Colombia is the third most populous country in Latin America, with an estimated 44 million people. While Colombia is considered a middle-income country, 21 million Colombians are poor and 6 million live below the level of extreme poverty (WFP 2012). Economic growth has been hampered by a decades-long conflict that has threatened infrastructure, displaced populations, and generated large debts.

Colombia has one of the world’s highest rates of internally displaced people; this population suffers from high levels of poverty and hunger. The average monthly income of an internally displaced family in Colombia is a little over 41 percent of the country’s official minimum wage, or about US$63 (International Committee of the Red Cross/WFP). Displaced families spend 58 percent of their monthly income on food.

Colombia’s poverty is concentrated in rural areas, where 25 percent of the country’s population lives. About 64 percent of rural women and men are classified as poor, and 29 percent of them live in extreme poverty. There are also large discrepancies in standards of living among regions. Sixty per cent of the population in the departments of Boyacá, Cauca, Chocó, Córdoba, Huila, Nariño, Sucre and Tolima are poor (IFAD). Large landholders control vast areas of underutilized land, and an estimated 2 million hectares of land belonging to small farmers and indigenous communities have been illegally occupied over the past 15 years. More than 1.3 million rural families are now landless; half are employed by large farms, while the rest are employed in non-agricultural activities such as microenterprises. In addition to a lack of land, rural households face limited access to irrigation, education, and markets.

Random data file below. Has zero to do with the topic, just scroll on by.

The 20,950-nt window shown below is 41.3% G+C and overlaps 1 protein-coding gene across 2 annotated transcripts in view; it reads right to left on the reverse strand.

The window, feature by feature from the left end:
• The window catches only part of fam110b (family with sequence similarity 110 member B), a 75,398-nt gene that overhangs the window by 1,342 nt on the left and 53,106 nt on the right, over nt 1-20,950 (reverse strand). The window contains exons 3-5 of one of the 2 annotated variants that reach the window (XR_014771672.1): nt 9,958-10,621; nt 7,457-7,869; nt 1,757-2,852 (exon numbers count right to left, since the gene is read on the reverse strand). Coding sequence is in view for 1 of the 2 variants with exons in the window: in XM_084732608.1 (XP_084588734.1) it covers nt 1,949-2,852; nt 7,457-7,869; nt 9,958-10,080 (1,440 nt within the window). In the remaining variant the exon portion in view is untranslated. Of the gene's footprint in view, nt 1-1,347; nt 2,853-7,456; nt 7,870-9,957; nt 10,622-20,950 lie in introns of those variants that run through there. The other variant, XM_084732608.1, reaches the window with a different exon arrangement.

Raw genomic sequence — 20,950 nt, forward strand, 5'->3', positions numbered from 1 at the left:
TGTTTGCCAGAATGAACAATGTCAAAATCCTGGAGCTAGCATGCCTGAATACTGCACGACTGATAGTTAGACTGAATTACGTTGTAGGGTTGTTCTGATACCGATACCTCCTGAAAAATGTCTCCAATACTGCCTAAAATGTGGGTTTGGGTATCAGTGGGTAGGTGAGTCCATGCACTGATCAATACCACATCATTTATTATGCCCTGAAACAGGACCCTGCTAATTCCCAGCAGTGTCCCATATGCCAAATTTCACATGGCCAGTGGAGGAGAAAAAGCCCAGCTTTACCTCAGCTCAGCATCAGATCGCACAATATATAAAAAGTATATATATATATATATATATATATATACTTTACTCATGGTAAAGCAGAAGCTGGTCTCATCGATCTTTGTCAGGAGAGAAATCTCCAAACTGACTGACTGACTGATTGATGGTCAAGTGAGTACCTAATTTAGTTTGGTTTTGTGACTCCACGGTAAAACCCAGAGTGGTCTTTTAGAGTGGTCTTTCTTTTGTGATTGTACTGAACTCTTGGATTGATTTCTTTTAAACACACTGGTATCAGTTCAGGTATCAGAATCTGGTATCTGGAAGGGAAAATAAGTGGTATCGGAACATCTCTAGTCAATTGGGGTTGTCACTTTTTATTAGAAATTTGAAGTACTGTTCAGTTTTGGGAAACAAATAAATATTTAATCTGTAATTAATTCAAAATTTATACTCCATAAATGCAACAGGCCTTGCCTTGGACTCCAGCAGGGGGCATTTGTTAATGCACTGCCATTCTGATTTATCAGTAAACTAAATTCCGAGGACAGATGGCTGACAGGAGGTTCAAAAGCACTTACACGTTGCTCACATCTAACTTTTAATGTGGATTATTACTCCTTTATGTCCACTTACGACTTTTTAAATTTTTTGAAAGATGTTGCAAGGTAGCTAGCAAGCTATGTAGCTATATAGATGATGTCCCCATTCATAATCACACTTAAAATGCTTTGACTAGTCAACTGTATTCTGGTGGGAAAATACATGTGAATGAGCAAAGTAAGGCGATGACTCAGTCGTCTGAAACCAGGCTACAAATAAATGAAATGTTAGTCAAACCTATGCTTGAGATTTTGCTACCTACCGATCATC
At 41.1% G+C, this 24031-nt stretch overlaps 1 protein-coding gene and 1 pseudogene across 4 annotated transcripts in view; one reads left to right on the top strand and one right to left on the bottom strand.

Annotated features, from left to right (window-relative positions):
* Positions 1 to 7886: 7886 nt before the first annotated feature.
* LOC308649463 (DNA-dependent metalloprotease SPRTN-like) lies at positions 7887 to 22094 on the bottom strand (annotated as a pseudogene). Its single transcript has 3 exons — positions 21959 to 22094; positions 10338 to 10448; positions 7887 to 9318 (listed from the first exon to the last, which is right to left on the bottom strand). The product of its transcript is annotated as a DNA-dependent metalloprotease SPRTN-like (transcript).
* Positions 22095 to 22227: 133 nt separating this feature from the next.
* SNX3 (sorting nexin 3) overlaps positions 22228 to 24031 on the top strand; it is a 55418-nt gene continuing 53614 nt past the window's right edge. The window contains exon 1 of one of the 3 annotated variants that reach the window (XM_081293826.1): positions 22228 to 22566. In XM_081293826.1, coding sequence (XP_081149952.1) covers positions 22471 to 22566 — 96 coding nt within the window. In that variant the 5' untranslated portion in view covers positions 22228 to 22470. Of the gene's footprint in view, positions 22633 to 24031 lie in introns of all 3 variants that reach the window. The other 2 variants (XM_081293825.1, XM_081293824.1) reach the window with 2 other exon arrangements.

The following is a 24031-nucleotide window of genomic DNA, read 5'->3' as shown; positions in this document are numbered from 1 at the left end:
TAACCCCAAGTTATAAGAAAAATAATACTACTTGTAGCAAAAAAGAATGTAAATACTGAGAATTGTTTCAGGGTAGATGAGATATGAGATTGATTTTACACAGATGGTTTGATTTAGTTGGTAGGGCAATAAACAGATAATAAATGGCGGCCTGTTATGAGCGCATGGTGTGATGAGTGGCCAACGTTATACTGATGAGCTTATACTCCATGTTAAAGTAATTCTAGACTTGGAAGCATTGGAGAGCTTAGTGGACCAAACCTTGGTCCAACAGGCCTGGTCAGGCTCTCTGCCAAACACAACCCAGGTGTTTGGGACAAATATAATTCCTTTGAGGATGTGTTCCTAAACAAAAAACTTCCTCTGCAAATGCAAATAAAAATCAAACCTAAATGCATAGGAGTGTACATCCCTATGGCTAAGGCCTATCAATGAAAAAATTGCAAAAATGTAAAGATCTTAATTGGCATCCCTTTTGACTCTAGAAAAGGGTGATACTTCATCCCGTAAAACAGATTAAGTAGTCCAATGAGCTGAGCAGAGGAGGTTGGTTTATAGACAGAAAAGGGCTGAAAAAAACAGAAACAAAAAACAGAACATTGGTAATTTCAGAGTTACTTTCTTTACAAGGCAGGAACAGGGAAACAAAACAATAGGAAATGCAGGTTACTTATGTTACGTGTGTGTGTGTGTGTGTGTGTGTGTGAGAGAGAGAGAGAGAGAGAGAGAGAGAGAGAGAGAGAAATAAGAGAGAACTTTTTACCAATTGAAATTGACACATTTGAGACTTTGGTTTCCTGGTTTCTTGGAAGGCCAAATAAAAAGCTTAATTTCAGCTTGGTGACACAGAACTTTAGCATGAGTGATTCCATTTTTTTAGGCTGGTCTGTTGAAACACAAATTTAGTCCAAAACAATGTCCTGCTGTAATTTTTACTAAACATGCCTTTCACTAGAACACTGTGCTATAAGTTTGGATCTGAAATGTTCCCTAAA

Poverty in Colombia was complicated in late 2010 when a series of widespread floods devastated agricultural production in the country. The 2012 maize crop is expected to be 8 percent above 2011 levels, following an increase in area sown in response to production incentives provided by the Government through the “Plan País−Maíz”, the Maize Country Program, which began in 2011 (FAO/GIEWS). Despite this, however, the country remains heavily dependent on cereals imports. Maize imports are expected to remain at about 3.1 million tonnes in 2012/13 (July/June) due to increasing demand from the animal feed industry. Wheat imports are forecast at around 1.4 million tonnes in 2012/13.

Agricultural Production
Agricultural Production2013201420152016
Rice Production
FAO 2016
1,996,580 MT2,206,525 MT2,488,519 MT2,453,364 MT
Wheat Production
FAO 2016
8,346 MT6,488 MT4,567 MT2,721 MT
Maize Production
FAO 2016
1,779,069 MT1,803,039 MT1,471,026 MT1,334,826 MT
Soybean Production
FAO 2016
85,942 MT90,126 MT87,667 MT83,941 MT
Agricultural Exports
Agricultural Exports2013201420152016
Rice Exports
FAO 2016
28.00 MT14.00 MT23.00 MT1,050 MT
Wheat Exports
FAO 2016
0.00 MT MT MT MT
Maize Exports
FAO 2016
1,864 MT3,482 MT3,302 MT2,923 MT
Soybean Exports
FAO 2016
313.00 MT3.00 MT29.00 MT9.00 MT
Agricultural Imports
Agricultural Imports2010201120122013
Rice Imports
FAO 2013
6,298 MT42,563 MT115,692 MT151,646 MT
Wheat Imports
FAO 2012
1,421,719 MT1,535,088 MT1,499,607 MT1,413,789 MT
Maize Imports
FAO 2016
3,613,900 MT3,224,048 MT3,450,663 MT3,635,280 MT
Soybean Imports
FAO 2016
353,409 MT275,939 MT285,254 MT360,624 MT